Maybe Jarmo Kekalainen goes all-in. Perhaps he makes a blockbuster deal to snag another team’s star. As the Columbus Blue Jackets general manager often says, he and his front office are considering all options.
But such a trade for a high-scoring forward to bolster what was a poor offense last season might not materialize the way some fans hope.
“We're always looking for ways to get better,” Kekalainen said last week on CBJ Radio’s The Inside Edge. “But again, I think the internal growth will provide some (improvement).”
Note the word “again.” Kekalainen uses it because he has continually stressed the importance of growth from within in various post-season comments.
He’s not oblivious to the issues with the Blue Jackets, who ranked tied for 27th in the NHL with 2.57 goals scored per game in the regular season before averaging 2.4 goals scored in 10 postseason contests. He knows they struggled to score goals when they required them in the playoffs, leading to four one-goal losses to the Tampa Bay Lightning.
But he also has been publicly unwilling to show any inklings that he’s expecting a major trade – or unrestricted free-agent signing – to suddenly solve all of his team’s woes.
“If there's a goal-scorer that we can acquire one way or another, we're going to look at it, for sure,” Kekalainen said. “There's no question about it.”
That has been Kekalainen’s attitude: If he sees an opportunity the franchise views as a net positive, he’ll pounce. But if not? There are no guarantees Columbus will make a splash.
Would that be good enough for the Blue Jackets to get over the hump? That’s another question entirely, and it’s one that’ll understandably get asked incessantly if Kekalainen stays pat this offseason. But it’s one that people might end up repeating in a few months if nothing the front office likes materializes.
Regardless of such a move gets made or not, Columbus wants its returners to make strides in the goal-scoring department.
The Blue Jackets return Oliver Bjorkstrand, who scored a team-leading 21 goals across 49 games. Centers Pierre-Luc Dubois (18 goals) and Gustav Nyquist (15 goals) added some scoring punch, and Zach Weresnki led all of the NHL’s defensemen with 20 goals. Cam Atkinson struggled to find the back of the net with 12 goals after scoring 41 goals the year prior. Boone Jenner (11 goals), Nick Foligno (10 goals) and Emil Bemstrom (10 goals) were the remaining three in double-digits. Josh Anderson will help, too, if he isn't traded.
“I mentioned Pierre-Luc again,” Kekelainen said. “(Alexandre) Texier. Cam Atkinson's, I'm sure, very hungry to get back to his old groove and had a bit of a tough season with injuries and all. But he's a proven goal-scorer, all the way up to 40 goals. We can get more production out of him, for sure. Oliver Bjorkstrand's growing into a goal-scorer that if the season was 82 games and he'd been healthy, probably would have gotten to 30 goals this year. He got to 21 with a lot less games than what a full regular season is.”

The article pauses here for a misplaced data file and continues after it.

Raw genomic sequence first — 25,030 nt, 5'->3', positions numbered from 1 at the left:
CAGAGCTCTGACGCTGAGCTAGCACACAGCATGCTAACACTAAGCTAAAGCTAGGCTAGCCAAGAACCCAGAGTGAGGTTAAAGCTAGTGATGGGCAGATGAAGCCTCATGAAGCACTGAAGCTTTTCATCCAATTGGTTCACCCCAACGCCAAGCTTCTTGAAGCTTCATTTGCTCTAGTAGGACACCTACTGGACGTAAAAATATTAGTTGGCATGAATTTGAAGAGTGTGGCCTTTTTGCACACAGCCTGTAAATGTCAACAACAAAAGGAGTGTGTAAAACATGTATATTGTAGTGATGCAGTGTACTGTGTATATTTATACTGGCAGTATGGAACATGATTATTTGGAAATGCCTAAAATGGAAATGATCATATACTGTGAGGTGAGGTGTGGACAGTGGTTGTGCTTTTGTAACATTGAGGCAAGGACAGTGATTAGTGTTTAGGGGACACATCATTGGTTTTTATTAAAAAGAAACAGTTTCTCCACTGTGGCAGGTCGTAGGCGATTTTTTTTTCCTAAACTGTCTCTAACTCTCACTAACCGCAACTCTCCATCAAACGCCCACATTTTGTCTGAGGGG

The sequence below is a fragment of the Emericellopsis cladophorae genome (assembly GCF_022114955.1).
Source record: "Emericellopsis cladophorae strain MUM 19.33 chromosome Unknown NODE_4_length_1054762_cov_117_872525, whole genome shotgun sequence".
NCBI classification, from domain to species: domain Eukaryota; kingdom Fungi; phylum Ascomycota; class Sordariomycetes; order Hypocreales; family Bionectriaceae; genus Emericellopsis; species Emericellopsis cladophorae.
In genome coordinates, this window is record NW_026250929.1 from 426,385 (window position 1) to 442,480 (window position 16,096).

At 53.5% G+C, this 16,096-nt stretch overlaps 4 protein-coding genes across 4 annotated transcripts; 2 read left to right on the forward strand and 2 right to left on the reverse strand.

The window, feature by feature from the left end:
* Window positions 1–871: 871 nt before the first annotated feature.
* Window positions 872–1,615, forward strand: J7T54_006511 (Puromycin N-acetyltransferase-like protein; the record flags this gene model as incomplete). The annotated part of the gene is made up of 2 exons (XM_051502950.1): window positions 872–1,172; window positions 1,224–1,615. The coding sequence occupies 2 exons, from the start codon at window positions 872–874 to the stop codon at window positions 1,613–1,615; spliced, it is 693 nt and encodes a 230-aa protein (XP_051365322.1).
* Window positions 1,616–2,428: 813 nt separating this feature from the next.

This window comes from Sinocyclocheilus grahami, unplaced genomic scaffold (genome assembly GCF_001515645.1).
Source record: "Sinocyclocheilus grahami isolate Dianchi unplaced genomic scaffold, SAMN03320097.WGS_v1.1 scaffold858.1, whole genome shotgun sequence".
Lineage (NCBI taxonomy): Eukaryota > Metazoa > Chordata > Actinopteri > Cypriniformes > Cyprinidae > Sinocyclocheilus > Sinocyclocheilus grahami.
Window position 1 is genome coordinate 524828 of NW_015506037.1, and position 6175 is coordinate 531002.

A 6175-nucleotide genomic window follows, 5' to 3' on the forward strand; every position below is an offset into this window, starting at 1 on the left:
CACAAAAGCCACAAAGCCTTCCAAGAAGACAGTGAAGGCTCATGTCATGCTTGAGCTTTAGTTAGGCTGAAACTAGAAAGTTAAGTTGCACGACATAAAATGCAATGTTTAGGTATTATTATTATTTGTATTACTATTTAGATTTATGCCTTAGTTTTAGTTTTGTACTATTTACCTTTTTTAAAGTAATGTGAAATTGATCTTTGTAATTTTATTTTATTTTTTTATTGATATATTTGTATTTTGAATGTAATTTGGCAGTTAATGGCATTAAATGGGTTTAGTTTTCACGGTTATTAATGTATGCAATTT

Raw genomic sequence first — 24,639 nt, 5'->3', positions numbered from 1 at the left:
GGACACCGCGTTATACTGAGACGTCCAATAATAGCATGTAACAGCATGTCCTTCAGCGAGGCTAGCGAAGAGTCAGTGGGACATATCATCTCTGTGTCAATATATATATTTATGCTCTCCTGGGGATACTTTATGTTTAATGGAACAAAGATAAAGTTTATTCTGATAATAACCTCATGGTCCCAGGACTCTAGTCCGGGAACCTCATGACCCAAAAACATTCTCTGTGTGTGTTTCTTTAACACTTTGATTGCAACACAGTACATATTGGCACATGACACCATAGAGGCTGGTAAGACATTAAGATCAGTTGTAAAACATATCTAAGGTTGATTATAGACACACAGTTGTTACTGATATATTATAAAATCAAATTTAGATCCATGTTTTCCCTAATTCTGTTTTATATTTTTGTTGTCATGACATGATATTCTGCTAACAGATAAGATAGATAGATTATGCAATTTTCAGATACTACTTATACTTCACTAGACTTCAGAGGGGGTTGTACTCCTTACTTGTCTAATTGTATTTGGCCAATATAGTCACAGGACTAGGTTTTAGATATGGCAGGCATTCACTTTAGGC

Across the board, it’s reasonable to expect to see progress from a bevy of players.
Dubois is on an upward trajectory, showing out in the playoffs, which included a hat trick versus the Toronto Maple Leafs. Bjorkstrand has significantly improved his scoring rate per game each of the past three seasons. Atkinson has a 41-goal season in his recent past. Werenski’s an ever-improving 23-year-old whose offensive potential was evident last season.
The youngest players on the roster – Texier, Bemstrom and Liam Foudy – might have the most potential for explosions next season even if there’s plenty of room for growth given their combined one goal across 10 playoff games in August. Kekalainen singled out Bemstrom, who just completed his first NHL season, as someone who could make a leap.
“A guy like Emil Bemstrom had 10 goals this year and he didn't really play a whole lot this year,” Kekalainen said. “He had some tough luck in the playoffs, I think, trying to score goals and then had what looks like a wide-open net, but from that angle it really isn't where he hit the post in a key moment and didn't really see the ice much after that. I think he's going to be one of those guys that can grow into that role. He was always the leading goal-scorer wherever he played and led the Swedish League in goal-scoring at a very young age.
“He's going to keep growing. He's going to be one of the key conversations here moving forward. He's got to be stronger to be able to stay on pucks in the NHL. It's a lot harder than where he played before. He's got to realize that and do the work.”
Relying on players in the organization to make yearly strides is the main way Kekalainen wants to build his team, so it’s no surprise that he continues to hold that point of view when considering how Columbus will jump-start its offense.
“We do believe in draft and development,” Kekalainen said. “That's given us a lot of results and it's going to keep giving us a lot of results.”
He might be leaning on it once again, this time to improve an offense looking for a boost.